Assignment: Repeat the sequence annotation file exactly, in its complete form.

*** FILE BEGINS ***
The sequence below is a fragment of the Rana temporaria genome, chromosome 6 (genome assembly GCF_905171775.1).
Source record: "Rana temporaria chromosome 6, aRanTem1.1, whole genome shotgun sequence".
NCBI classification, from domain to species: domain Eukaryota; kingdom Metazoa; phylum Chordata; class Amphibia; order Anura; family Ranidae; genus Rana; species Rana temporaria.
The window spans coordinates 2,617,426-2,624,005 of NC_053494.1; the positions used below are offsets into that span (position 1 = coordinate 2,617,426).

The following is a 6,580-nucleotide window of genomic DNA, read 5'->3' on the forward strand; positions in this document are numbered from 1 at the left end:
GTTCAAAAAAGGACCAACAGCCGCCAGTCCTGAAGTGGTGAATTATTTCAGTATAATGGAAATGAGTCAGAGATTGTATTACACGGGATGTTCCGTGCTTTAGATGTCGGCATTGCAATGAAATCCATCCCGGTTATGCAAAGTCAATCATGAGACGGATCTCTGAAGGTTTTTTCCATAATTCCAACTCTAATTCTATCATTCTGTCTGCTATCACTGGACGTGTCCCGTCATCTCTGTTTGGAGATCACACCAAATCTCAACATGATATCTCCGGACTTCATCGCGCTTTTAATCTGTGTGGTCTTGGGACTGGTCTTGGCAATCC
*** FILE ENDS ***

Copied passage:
The sequence below is a fragment of the Rana temporaria genome, chromosome 6 (genome assembly GCF_905171775.1).
Source record: "Rana temporaria chromosome 6, aRanTem1.1, whole genome shotgun sequence".
NCBI classification, from domain to species: domain Eukaryota; kingdom Metazoa; phylum Chordata; class Amphibia; order Anura; family Ranidae; genus Rana; species Rana temporaria.
The window spans coordinates 2,617,426-2,624,005 of NC_053494.1; the positions used below are offsets into that span (position 1 = coordinate 2,617,426).

The following is a 6,580-nucleotide window of genomic DNA, read 5'->3' on the forward strand; positions in this document are numbered from 1 at the left end:
GTTCAAAAAAGGACCAACAGCCGCCAGTCCTGAAGTGGTGAATTATTTCAGTATAATGGAAATGAGTCAGAGATTGTATTACACGGGATGTTCCGTGCTTTAGATGTCGGCATTGCAATGAAATCCATCCCGGTTATGCAAAGTCAATCATGAGACGGATCTCTGAAGGTTTTTTCCATAATTCCAACTCTAATTCTATCATTCTGTCTGCTATCACTGGACGTGTCCCGTCATCTCTGTTTGGAGATCACACCAAATCTCAACATGATATCTCCGGACTTCATCGCGCTTTTAATCTGTGTGGTCTTGGGACTGGTCTTGGCAATCC